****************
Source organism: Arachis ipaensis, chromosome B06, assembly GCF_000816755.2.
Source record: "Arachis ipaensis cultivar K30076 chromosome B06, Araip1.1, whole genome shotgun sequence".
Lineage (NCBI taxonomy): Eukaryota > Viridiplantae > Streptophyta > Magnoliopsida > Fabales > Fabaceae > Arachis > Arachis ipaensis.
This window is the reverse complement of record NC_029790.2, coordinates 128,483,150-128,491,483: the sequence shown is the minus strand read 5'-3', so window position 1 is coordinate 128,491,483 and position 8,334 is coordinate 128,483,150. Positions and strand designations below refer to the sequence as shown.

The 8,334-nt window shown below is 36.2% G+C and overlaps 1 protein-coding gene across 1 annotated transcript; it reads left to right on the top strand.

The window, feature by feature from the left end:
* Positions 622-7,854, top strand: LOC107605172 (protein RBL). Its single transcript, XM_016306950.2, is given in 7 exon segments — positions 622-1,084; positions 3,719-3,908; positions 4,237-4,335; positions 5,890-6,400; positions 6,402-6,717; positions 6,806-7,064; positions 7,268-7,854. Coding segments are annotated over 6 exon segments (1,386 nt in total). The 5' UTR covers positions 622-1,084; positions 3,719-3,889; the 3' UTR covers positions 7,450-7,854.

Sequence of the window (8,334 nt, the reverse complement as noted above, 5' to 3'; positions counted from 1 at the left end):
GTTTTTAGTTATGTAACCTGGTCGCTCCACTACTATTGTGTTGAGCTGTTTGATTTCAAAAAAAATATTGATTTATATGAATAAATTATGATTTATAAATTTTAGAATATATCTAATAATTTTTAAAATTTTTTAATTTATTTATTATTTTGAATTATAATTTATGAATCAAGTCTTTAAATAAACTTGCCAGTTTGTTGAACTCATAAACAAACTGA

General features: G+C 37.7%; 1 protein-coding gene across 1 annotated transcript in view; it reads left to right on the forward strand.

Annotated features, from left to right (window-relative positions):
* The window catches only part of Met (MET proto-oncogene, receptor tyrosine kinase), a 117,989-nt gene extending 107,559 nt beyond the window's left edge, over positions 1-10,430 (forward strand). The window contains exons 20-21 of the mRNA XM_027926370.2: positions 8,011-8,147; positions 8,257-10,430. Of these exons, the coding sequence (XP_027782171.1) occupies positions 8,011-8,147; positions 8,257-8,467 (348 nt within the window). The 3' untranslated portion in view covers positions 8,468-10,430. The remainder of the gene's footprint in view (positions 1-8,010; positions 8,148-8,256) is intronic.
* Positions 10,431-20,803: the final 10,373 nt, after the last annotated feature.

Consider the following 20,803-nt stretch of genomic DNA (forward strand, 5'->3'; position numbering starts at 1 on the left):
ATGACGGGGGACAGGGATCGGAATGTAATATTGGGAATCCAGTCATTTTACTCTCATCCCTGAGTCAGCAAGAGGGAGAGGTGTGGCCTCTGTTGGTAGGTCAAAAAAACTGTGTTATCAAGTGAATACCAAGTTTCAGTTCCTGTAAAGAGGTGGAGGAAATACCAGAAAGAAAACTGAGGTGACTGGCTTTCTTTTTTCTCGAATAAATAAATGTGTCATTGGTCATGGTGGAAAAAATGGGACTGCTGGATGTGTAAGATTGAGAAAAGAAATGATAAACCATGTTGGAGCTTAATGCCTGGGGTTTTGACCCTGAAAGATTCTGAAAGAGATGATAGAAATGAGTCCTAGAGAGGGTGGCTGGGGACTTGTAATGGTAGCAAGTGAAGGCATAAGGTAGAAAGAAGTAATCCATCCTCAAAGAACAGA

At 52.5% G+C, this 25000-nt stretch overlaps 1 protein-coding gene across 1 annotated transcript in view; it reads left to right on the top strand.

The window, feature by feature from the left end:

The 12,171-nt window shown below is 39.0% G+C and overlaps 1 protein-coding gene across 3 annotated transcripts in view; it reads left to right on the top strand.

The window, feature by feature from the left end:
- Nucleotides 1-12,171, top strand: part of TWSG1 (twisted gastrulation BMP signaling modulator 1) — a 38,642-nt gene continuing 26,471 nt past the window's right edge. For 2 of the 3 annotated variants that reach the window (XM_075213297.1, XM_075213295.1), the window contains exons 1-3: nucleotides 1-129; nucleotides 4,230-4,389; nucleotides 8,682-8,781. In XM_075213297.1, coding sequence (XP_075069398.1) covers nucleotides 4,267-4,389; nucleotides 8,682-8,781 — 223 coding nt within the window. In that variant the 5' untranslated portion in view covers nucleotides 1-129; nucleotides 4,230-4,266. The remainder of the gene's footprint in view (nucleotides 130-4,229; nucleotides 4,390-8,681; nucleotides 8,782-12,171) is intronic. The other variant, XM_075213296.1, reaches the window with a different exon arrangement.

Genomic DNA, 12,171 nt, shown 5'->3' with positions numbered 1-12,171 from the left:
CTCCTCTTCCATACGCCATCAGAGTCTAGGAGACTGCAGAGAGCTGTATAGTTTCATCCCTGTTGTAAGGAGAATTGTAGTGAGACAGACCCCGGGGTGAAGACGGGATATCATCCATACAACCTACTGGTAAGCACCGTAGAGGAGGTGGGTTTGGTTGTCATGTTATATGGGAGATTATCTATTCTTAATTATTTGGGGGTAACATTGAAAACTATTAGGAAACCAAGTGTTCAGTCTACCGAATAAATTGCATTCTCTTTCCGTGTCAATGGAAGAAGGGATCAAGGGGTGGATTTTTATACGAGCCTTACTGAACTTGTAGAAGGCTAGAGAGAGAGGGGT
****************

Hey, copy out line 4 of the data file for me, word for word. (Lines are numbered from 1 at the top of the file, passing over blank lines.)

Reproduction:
This window is the reverse complement of record NC_029790.2, coordinates 128,483,150-128,491,483: the sequence shown is the minus strand read 5'-3', so window position 1 is coordinate 128,491,483 and position 8,334 is coordinate 128,483,150. Positions and strand designations below refer to the sequence as shown.